eGamer Awards 2012: Best Fighting Game
Welcome to the 2012 eGamer Awards! We’ve enjoyed holding our Community Awards this last week, and once again we’d like to thank you for your participation in that process, and we’re sure that you had as much fun as we did with it. Now, it’s time for our awards to kick off, and we hope that you’ll stick around for the next week because we’ll have plenty to talk about each and every day right until Sunday, where our Game of the Year will be revealed. But that’s a concern for the future. For now, let’s take a look at the best fighting games of this year, so that we can pick out the one that stands above the rest.
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The fighting genre is generally a delicate one to handle, because while the genre often delivers games of exceptionally high standards, the audience they’re targeted at is usually not very large, or is pretty hardcore. Fighters are most of the time split into two categories, namely the fighters for casual gamers and the hardcore ones. Added to the fact that choosing your favourite fighting game is most of the time based on personal preference entirely, and this award is a really challenging one to hand out. However, to explain what we look for in this award, it must be understood that fighting games are more than just characters, fists and weapons, even though they’re usually the most important aspects alongside balance. With fighting games, there is also the factor of what you’re getting for your money – in other words, the complete package. Fighting games need to have content and features so that you’re comfortable playing on your own while your friends are away or if buying some friends isn’t your thing, and content and features is of critical importance next to gameplay. In the end though, it just also comes down to a little bit of opinion mixed with how much fun we had with the games nominated.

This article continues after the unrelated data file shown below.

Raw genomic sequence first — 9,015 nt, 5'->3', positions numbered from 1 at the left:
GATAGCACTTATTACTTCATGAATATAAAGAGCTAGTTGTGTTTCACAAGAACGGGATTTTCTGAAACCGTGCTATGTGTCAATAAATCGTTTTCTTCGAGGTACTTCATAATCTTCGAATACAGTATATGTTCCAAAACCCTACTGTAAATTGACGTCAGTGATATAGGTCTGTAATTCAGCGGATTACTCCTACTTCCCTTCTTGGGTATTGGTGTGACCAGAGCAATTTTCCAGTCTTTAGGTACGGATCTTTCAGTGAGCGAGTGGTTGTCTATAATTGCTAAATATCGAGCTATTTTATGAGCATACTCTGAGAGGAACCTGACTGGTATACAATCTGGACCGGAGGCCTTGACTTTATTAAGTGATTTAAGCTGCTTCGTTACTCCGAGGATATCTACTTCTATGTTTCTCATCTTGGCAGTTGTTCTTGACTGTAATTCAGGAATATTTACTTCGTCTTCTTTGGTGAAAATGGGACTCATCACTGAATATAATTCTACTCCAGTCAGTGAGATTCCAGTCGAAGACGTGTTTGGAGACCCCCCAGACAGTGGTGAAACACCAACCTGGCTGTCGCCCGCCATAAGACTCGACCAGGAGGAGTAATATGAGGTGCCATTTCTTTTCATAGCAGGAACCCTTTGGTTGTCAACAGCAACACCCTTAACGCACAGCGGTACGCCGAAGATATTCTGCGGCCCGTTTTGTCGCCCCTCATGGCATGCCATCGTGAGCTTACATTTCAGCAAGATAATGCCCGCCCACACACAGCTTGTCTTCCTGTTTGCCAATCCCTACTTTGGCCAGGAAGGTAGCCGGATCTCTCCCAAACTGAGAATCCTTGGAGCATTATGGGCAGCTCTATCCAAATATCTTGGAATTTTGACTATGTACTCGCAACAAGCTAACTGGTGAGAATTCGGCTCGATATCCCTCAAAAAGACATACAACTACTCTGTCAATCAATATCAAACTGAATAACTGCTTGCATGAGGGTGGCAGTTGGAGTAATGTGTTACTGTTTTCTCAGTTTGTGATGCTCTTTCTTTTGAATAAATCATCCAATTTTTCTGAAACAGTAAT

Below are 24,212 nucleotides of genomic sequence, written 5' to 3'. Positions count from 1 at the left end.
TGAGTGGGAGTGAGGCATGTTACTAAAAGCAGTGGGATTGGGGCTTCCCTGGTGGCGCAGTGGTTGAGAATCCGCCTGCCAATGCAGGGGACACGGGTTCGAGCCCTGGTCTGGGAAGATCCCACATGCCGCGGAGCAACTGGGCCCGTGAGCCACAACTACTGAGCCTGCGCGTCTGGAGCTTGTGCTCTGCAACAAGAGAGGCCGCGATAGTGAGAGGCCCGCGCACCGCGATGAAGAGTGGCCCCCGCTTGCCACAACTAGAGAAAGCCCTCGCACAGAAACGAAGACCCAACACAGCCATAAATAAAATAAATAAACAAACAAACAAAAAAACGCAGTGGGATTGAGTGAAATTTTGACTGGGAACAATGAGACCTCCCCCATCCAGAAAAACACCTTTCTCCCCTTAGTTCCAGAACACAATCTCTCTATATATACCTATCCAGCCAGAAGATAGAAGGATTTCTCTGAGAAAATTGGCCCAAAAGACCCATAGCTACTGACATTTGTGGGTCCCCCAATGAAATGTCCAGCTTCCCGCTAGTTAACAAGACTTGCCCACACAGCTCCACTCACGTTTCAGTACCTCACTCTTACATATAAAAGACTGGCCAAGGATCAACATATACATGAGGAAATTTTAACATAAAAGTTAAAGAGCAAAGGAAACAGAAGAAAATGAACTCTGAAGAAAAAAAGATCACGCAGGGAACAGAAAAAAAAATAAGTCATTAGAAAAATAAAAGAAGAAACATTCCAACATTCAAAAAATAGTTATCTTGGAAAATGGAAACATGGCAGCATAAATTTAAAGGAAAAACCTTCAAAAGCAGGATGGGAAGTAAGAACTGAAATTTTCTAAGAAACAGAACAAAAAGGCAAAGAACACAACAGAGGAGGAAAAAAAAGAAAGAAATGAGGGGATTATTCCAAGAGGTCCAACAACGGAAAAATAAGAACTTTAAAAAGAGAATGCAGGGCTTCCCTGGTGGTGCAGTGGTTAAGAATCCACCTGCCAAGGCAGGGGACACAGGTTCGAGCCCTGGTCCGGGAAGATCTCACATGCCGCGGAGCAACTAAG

Soul Calibur V